Constance Baker Motley (1921–2005), who received national acclaim for her civil rights work, became the first black woman federal judge on January 25, 1966. After receiving President Lyndon B. Johnson’s nomination and Senate confirmation, she became a judge on the United States District Court, the Southern District of New York. She was elected to the New York state senate in 1964, and in 1965 she became president of the Borough of Manhattan. Her appointment as a judge of the Circuit Court of the Southern District of New York made her the highest paid black woman in government. The Connecticut-born jurist received her education at New York and Columbia Universities. Motley worked with the NAACP as legal assistant and associate counsel and won many difficult civil rights cases; her most famous victory was the case of James Meredith against the University of Mississippi. Working with the NAACP Legal Defense Fund, she and other attorneys represented demonstrators in the sit-in movement, including Martin Luther King Jr., Fred Shuttlesworth, and other protesters. Her numerous writings have been published in legal and professional journals.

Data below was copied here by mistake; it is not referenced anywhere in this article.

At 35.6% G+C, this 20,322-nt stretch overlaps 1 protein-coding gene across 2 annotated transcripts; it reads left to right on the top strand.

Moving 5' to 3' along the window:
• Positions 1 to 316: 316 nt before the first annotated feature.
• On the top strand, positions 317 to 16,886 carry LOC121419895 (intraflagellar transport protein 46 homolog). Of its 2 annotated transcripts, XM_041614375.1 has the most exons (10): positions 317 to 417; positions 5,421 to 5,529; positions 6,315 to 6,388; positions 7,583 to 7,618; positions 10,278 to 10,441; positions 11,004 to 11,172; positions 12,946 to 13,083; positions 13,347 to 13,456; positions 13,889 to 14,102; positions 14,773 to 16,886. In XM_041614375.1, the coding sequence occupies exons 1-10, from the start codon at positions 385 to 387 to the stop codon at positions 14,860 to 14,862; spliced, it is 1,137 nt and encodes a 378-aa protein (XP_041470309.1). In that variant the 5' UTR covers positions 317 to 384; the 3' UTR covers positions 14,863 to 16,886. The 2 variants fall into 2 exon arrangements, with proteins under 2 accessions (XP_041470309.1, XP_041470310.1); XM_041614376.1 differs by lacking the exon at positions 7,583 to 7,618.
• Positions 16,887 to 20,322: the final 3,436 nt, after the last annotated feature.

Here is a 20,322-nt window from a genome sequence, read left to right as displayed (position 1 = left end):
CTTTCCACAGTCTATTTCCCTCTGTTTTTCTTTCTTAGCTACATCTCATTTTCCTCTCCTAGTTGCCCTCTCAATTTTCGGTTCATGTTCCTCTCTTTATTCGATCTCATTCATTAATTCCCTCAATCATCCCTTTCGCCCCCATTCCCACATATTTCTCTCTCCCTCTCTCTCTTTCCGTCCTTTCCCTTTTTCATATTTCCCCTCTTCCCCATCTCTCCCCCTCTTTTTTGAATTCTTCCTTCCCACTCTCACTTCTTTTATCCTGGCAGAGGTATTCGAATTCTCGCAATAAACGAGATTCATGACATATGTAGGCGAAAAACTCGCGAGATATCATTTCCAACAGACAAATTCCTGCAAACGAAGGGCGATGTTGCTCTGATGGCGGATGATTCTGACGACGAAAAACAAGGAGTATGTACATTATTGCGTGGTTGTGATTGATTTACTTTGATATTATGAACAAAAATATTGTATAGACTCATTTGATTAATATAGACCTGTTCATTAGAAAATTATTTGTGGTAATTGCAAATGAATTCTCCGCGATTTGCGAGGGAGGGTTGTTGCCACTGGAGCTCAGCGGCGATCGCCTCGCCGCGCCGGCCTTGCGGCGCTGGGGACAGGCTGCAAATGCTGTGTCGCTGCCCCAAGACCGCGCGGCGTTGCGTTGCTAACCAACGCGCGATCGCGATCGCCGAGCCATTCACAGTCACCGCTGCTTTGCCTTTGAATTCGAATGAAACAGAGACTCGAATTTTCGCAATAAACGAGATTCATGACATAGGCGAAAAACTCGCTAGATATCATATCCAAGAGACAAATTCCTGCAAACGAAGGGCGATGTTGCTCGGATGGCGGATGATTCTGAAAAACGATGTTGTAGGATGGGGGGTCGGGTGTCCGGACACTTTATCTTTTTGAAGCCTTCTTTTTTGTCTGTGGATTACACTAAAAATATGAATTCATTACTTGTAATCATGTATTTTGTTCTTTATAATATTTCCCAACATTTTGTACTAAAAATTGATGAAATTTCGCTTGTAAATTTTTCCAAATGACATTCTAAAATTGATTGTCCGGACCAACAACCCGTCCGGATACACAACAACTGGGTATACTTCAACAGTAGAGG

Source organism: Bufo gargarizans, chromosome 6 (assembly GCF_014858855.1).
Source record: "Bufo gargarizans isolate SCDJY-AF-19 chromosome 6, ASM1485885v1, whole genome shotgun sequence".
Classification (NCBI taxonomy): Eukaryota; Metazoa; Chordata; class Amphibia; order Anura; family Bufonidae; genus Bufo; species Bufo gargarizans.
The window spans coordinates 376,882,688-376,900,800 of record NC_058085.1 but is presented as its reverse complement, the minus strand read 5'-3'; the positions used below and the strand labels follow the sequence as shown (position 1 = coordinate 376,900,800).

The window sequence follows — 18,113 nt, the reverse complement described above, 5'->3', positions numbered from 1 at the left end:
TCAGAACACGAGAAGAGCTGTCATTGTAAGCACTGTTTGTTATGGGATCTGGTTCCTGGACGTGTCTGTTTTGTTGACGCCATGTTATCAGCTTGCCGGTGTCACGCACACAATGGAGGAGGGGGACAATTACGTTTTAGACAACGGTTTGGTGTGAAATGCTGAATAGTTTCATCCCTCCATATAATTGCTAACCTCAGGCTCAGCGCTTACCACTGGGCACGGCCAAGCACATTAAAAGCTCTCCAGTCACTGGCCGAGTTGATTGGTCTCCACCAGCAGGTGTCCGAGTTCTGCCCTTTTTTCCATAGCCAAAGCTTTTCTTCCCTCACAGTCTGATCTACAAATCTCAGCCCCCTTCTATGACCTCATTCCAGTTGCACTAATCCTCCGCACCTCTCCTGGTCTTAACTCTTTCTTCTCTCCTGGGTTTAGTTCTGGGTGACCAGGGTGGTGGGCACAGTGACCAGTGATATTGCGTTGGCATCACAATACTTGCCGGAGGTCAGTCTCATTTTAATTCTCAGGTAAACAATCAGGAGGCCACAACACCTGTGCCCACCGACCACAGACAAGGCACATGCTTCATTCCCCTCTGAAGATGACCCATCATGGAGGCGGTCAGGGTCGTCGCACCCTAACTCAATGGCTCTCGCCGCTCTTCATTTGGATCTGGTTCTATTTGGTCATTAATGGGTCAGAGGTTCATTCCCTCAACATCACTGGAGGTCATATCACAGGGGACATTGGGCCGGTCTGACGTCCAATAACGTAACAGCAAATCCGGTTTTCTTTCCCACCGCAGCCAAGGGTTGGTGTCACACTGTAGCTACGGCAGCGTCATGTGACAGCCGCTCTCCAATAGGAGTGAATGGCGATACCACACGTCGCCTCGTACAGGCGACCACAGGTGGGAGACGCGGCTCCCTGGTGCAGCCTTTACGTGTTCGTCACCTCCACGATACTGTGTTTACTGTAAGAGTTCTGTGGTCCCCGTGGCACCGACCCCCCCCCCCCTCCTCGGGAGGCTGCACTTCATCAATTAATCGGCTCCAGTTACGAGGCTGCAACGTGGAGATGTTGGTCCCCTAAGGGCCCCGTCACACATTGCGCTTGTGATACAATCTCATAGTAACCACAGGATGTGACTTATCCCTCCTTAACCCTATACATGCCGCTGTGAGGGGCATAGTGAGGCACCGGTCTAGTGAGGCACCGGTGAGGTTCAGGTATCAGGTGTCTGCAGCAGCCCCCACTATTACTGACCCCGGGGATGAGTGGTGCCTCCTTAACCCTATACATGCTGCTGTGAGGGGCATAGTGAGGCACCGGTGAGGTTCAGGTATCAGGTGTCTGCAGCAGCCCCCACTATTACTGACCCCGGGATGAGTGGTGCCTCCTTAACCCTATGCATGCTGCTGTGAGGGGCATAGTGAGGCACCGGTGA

Eric Holder is the first African American to hold the high office of U.S. attorney general.